Approval from the PC for Hurlock

PC candidate Ginny Hurlock

After being nominated by riding association president Hal Elliott on Saturday afternoon at the Annapolis Golf and Country Club in Annapolis Royal, business owner Ginny Hurlock of Bear River is now the official PC Party candidate in the provincial riding of Annapolis.

She told the crowd, “I’m here because I think it’s time for a new beginning, a new course, and new leadership in this province. That’s something I think the PC party and its leader, Jaimie Baillie, can give us.”

Hurlock faces off against Stephen McNeil, the leader of the Nova Scotia Liberals and an assembly member for the city of Annapolis.

“If I’m going to win this election, it will be because of my own hard work, my own tenacity, and my own honesty.” She claimed she has a reputation for saying what’s on her mind and being unwavering in her convictions. And she acknowledged that it would be a tough fight against an opponent who was so firmly established in their position.

Hurlock said of McNeil, “And he really is a nice guy, I can’t argue with that,” but he went on to imply that being nice isn’t enough to represent the people.

“We’re voting for someone who can represent Annapolis County’s interests in the provincial government in Halifax. Someone who will have your interests at heart always,” she said. “No one I asked who had a soft spot for Mr. McNeil could recall anything positive that he had done for the county. That’s revealing, and it should be taken into consideration. It’s something that more people need to know about.”

According to Hurlock, the current NDP government in Nova Scotia is to blame for the province’s falling economic standing because it has imposed higher taxes, inflation, job losses, and gas prices. Her statement that “the province’s business climate is at an all-time low” was shocking.

She emphasized the difficulty of heating homes in the winter, saying, “Rural families, working families are struggling just to pay for the bare necessities.” Government budget cuts have weakened the nation’s healthcare and educational systems.

Hurlock praised the province of Nova Scotia for its long and illustrious history of pioneers who engaged in agriculture, fishing, and shipbuilding. “And I believe the PC party is the only party with a realistic plan to help us regain our place in this country,” she said, referring to the party’s platform of lowering taxes, boosting the economy, and ending wasteful spending. She expressed optimism that this would be possible once there are real jobs. “However, I need your assistance in order to deliver on these promises. Each and every one of you.”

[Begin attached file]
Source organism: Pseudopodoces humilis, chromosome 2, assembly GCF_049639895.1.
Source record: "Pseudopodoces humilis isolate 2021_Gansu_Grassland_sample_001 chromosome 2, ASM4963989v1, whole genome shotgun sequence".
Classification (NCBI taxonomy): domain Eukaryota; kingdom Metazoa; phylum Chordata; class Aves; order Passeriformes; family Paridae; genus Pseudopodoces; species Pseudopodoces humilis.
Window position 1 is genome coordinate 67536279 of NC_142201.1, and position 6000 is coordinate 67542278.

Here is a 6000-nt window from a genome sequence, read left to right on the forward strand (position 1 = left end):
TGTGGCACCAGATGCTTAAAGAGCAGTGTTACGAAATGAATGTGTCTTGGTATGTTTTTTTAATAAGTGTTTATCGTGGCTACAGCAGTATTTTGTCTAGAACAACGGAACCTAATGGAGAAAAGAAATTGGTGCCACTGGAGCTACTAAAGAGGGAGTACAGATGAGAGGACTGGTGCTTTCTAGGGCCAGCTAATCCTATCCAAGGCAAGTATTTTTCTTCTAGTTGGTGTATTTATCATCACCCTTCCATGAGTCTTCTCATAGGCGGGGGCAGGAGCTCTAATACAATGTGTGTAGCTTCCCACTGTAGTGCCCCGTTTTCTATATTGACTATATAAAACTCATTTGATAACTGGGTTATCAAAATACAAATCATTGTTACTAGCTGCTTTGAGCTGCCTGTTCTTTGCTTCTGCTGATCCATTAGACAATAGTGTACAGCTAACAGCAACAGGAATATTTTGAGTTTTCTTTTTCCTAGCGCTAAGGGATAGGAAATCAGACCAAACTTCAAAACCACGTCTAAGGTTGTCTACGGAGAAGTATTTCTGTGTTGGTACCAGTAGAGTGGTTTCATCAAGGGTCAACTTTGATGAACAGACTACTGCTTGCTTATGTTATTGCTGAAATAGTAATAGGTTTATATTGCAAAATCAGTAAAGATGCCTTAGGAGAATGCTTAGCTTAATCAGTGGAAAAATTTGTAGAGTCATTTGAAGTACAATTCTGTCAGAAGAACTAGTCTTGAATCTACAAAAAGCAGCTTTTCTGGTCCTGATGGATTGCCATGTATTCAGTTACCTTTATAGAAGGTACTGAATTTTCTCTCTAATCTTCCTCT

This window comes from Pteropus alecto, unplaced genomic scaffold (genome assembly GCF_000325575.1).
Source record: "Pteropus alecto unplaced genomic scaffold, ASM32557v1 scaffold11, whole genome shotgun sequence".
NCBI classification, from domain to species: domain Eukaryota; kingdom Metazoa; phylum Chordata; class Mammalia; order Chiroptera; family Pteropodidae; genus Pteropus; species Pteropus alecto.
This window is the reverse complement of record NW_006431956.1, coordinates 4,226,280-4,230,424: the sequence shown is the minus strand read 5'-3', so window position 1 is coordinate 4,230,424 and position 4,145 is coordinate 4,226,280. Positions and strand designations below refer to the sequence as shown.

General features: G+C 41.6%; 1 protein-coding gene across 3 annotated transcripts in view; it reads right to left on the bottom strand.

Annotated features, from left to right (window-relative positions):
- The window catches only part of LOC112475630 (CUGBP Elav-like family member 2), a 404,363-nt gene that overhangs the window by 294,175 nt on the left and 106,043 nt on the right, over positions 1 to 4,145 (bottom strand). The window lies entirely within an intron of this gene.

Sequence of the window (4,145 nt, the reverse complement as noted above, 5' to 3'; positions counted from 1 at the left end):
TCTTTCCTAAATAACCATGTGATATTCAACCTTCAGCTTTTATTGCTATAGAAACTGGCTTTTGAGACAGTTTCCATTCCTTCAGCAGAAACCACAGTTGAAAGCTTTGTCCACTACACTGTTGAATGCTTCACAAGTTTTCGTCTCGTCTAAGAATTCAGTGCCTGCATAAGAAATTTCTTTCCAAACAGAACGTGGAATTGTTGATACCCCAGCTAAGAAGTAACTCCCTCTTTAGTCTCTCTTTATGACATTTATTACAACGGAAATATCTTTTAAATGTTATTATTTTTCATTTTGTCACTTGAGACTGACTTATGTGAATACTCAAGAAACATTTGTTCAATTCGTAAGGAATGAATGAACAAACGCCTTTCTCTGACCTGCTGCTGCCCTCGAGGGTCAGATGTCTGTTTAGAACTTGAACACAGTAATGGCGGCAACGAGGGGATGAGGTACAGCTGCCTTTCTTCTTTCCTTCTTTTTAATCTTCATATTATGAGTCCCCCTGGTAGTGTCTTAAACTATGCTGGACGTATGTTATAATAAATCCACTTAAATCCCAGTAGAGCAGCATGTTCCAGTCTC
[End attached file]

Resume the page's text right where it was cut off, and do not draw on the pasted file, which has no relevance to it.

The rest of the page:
Hurlock and Baillie Have Kerr’s Support

Greg Kerr, the MP in West Nova, and a former MLA for the region, attended the meeting to show his support for Hurlock and Baillie and to express his growing dissatisfaction and concern with the Darrell Dexter government, which he claims is unaware of the existence of areas outside of Halifax. But he reports that Baillie is getting more attention.

“A healthy economy is necessary for providing essential services like social support, health care, and a good education,” as Kerr put it. “You can trace it back to one place: the tax base. There would be no hesitation from the NDP to implement a per capita tax increase. We need to focus on getting more people into the workforce so that more people can contribute financially. I’m sure that Jamie is committed to doing that; and with our help and the help of these outstanding candidates, Nova Scotia can become an even better place to live in the next five, ten, or twenty years.”

B&B Owner

Hurlock has been a resident of Bear River for the past nine years, and she runs the Barnwood Inn B&B. She dedicates her free time to helping the Digby Area Tourism Association, the King’s Theatre, local chambers of commerce, farmer’s markets, and the Royal Canadian Legion.

Hurlock argued that Jamie Baillie, a chartered accountant and former president of Credit Union Atlantic, was the best candidate to lead Nova Scotia and make life more affordable for families, strengthen the economy, and foster job growth.

Hurlock contrasted his party’s policies with those of the Liberals and the New Democrats, arguing that these latter two have costly energy plans that will increase utility bills for everyone. In addition, she mentioned that the New Democrats and Liberals were in agreement to allow hospital closures due to labor disputes.

Baillie attended and spoke at the event on Saturday, and he supports Hurlock’s candidacy.

When advocating for the families of Annapolis, “Ginny’s experience as a small business owner will be put to use,” Baillie said. Annapolis will benefit from having someone with Ginny’s experience represent them in the House of Assembly because “the high-tax plan of the NDP has made life harder for Nova Scotians.”